by Sarah Siering
I will marry my love on April 12, 2014. People keep asking if that date means anything, and I tell them it does not. We selected April 12th for very practical reasons. Mark is a teacher, and while spring break, winter break, and the whole flippin’ summer are the awesome side effects of educating America’s teenagers, the job comes with one minor hiccup: the inability to take days off during any other time of the year. So, April 12, 2014, the first Saturday of Mark’s spring break. Save the date.
But something about the question kept gnawing at the corners of my memory. A quick rummage through a pile of embarrassingly girly diaries reveals the forgotten truth: I am getting married on one of the most significant dates in my history. On April 12th I will be wearing a white dress. I will be carrying spring flowers and holding back happy tears. My friends and family will be watching as I march down the aisle to greet my bright future. On April 12th, it will be exactly six years since a toxic partnership ended with an explosion of white light behind my eyes. My head smack against the wall, an egg-sized lump already forming. A landscape of black and blue where my body hit the floor. Terror, and pain. And nobody calling the cops.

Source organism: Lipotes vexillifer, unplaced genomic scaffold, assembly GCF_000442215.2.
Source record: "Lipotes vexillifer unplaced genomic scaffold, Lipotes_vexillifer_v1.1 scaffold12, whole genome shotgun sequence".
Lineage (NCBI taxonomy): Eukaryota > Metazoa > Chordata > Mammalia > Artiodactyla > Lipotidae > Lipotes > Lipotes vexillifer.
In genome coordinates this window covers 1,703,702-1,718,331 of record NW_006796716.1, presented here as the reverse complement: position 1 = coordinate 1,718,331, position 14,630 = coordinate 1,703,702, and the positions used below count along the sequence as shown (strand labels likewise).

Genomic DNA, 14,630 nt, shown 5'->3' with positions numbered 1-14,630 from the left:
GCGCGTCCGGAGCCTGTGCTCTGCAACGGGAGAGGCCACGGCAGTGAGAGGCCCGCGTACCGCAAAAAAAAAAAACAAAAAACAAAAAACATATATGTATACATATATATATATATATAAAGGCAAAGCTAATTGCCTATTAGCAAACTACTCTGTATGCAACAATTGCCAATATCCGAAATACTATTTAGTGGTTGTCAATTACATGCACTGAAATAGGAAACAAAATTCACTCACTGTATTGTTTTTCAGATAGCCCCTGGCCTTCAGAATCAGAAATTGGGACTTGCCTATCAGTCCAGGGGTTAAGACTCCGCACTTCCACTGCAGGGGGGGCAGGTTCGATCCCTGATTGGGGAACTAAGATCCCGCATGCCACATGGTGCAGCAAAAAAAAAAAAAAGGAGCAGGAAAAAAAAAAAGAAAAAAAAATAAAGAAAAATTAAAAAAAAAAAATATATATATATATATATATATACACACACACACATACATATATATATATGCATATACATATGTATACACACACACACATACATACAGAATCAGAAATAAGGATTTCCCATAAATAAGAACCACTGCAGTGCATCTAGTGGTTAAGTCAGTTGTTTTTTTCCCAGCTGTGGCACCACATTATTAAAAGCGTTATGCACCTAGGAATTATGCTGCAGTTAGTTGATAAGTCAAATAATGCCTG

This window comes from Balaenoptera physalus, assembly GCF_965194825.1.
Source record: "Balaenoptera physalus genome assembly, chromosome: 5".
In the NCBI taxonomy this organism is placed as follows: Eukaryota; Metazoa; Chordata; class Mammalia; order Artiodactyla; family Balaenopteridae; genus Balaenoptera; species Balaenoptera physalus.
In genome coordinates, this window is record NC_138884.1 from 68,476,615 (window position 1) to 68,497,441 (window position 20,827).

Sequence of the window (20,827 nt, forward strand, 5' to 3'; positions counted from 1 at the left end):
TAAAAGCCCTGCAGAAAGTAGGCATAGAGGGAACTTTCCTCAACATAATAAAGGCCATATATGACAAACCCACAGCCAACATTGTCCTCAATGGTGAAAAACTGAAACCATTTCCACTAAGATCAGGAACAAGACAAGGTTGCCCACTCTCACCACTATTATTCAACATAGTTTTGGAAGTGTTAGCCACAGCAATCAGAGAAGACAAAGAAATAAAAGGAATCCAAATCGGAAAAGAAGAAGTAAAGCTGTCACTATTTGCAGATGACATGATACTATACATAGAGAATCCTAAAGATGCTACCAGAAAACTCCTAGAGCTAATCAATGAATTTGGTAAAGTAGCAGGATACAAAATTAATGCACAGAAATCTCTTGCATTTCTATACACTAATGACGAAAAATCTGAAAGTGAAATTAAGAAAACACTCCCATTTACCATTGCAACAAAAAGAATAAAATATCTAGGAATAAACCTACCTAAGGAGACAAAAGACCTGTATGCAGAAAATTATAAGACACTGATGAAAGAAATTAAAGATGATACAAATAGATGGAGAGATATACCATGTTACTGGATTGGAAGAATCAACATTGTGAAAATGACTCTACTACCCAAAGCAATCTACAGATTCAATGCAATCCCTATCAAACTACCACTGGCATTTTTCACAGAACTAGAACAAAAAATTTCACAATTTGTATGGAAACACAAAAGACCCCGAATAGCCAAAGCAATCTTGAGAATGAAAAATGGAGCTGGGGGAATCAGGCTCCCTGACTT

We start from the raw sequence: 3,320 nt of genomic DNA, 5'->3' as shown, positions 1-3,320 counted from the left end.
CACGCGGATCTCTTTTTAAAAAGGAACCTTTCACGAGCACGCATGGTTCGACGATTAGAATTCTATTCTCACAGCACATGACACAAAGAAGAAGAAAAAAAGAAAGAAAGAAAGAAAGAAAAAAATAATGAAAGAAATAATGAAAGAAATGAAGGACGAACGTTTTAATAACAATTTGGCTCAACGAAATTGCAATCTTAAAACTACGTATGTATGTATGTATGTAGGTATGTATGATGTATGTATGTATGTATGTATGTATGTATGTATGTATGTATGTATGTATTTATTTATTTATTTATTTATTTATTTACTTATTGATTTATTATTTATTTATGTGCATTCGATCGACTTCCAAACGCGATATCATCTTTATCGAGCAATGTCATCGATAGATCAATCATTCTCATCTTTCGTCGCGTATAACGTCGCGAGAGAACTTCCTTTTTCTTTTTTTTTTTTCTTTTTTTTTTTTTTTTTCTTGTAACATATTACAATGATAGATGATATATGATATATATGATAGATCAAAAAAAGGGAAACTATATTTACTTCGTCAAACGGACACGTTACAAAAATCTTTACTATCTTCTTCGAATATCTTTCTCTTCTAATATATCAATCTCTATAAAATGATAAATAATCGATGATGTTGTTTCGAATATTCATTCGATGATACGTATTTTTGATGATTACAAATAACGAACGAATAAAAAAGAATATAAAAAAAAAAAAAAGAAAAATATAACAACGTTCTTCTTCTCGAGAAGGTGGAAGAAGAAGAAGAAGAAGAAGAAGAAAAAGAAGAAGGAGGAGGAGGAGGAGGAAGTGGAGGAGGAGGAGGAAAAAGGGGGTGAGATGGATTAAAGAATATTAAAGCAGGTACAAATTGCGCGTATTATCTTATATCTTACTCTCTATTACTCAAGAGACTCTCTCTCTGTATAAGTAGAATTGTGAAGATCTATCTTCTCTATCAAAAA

It’s not the enlightened thing to say. I know this isn’t a contest. But here it is. Two words: I win.
I say “I win” and not “you lose” because loss is something I stopped wanting for you a long time ago. I didn’t think that would ever happen. I win, because I didn’t think I could ever love again, and I do. I didn’t expect happiness to come, and it did.
I won’t pretend to wish you well, because I’m not that nice a person (or maybe I’m just too honest). There was a time when I thought my healing was contingent on something horrible happening to you. Today it finally occurs to me that your fate is irrelevant. I win, even if you’re doing great.
I have a love now who meets me at the foot of the stairs to carry my bags when I can’t anymore. A love who keeps dinner warm when I’m home late from work. A love who shares pride at my successes, and sorrow at my defeats. There’s room enough here for us both to breathe and grow and change. I have finally found the freedom that I couldn’t have imagined six years ago. On April 12th, the walk down that aisle will be my victory march at last.